Abstract:
Fragile X syndrome is one of the most common forms of mental retardation, yet little is known about the physiological mechanisms causing the disease. In this study, we probed the ionotropic glutamate receptor content in synapses of hippocampal CA1 pyramidal neurons in a mouse model for fragile X (Fmr1 KO2). We found that Fmr1 KO2 mice display a significantly lower AMPA to NMDA ratio than wild-type mice at 2 weeks of postnatal development but not at 6-7 weeks of age. This ratio difference at 2 weeks postnatally is caused by down-regulation of the AMPA and up-regulation of the NMDA receptor components. In correlation with these changes, the induction of NMDA receptor-dependent long-term potentiation following a low-frequency pairing protocol is increased in Fmr1 KO2 mice at this developmental stage but not later in maturation. We propose that ionotropic glutamate receptors, as well as potentiation, are altered at a critical time point for hippocampal network development, causing long-term changes. Associated learning and memory deficits would contribute to the fragile X mental retardation phenotype.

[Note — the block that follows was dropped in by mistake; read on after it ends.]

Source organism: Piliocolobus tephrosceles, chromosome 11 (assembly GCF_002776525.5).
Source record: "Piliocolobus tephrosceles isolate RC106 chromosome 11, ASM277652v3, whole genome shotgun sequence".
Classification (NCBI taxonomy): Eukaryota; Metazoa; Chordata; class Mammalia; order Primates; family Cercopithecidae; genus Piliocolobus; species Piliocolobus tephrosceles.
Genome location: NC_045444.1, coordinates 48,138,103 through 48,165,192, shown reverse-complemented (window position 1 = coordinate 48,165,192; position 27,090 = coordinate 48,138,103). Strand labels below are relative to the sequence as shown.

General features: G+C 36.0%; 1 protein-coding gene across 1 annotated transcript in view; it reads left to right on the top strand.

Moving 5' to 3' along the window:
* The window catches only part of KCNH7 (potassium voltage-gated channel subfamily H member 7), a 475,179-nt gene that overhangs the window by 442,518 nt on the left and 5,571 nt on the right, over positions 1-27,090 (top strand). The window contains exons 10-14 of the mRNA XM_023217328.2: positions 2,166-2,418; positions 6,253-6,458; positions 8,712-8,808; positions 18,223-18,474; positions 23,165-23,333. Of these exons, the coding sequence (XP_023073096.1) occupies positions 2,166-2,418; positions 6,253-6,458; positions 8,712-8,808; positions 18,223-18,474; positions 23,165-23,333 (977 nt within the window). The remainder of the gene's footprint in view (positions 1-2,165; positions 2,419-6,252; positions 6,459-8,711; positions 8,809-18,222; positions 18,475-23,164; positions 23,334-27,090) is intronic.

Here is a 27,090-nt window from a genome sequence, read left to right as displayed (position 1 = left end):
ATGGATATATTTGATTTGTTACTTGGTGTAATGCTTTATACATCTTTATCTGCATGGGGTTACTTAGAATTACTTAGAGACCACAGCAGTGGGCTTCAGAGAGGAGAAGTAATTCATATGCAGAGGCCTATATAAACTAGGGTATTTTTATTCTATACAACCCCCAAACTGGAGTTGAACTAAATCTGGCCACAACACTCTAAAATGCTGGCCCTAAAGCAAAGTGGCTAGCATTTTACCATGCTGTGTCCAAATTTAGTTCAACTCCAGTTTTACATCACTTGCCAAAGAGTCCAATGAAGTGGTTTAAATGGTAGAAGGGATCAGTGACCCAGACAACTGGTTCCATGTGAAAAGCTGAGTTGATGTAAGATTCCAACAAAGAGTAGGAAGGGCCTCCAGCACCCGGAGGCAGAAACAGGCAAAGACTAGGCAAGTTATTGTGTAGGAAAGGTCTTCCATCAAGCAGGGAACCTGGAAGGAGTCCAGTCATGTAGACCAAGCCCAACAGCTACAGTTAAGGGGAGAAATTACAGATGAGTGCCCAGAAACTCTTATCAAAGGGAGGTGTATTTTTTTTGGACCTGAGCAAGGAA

15/01/2009 | J Physiol   IF 5
Kinase-dependent modification of dendritic excitability after long-term potentiation
Rosenkranz J A, Frick A, Johnston D

Abstract: